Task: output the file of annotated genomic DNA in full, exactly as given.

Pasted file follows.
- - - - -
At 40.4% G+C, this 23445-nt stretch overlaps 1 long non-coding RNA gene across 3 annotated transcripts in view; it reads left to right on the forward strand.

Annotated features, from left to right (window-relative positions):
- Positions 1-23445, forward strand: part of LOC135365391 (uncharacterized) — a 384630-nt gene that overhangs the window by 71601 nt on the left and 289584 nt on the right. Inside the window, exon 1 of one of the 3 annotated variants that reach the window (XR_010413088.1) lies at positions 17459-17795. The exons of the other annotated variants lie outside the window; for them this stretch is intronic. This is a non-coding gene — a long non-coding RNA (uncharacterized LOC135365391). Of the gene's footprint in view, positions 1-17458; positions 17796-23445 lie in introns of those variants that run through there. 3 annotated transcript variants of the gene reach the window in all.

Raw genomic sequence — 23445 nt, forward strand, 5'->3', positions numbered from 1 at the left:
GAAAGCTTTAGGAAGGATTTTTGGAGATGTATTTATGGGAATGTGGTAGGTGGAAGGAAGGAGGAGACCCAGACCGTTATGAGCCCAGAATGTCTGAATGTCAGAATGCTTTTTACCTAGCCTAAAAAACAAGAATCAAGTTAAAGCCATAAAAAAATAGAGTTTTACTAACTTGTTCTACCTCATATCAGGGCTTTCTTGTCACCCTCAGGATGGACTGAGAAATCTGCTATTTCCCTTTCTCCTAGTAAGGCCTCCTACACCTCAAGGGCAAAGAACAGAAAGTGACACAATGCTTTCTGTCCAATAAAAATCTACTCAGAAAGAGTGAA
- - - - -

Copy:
At 40.4% G+C, this 23445-nt stretch overlaps 1 long non-coding RNA gene across 3 annotated transcripts in view; it reads left to right on the forward strand.

Annotated features, from left to right (window-relative positions):
- Positions 1-23445, forward strand: part of LOC135365391 (uncharacterized) — a 384630-nt gene that overhangs the window by 71601 nt on the left and 289584 nt on the right. Inside the window, exon 1 of one of the 3 annotated variants that reach the window (XR_010413088.1) lies at positions 17459-17795. The exons of the other annotated variants lie outside the window; for them this stretch is intronic. This is a non-coding gene — a long non-coding RNA (uncharacterized LOC135365391). Of the gene's footprint in view, positions 1-17458; positions 17796-23445 lie in introns of those variants that run through there. 3 annotated transcript variants of the gene reach the window in all.

Raw genomic sequence — 23445 nt, forward strand, 5'->3', positions numbered from 1 at the left:
GAAAGCTTTAGGAAGGATTTTTGGAGATGTATTTATGGGAATGTGGTAGGTGGAAGGAAGGAGGAGACCCAGACCGTTATGAGCCCAGAATGTCTGAATGTCAGAATGCTTTTTACCTAGCCTAAAAAACAAGAATCAAGTTAAAGCCATAAAAAAATAGAGTTTTACTAACTTGTTCTACCTCATATCAGGGCTTTCTTGTCACCCTCAGGATGGACTGAGAAATCTGCTATTTCCCTTTCTCCTAGTAAGGCCTCCTACACCTCAAGGGCAAAGAACAGAAAGTGACACAATGCTTTCTGTCCAATAAAAATCTACTCAGAAAGAGTGAA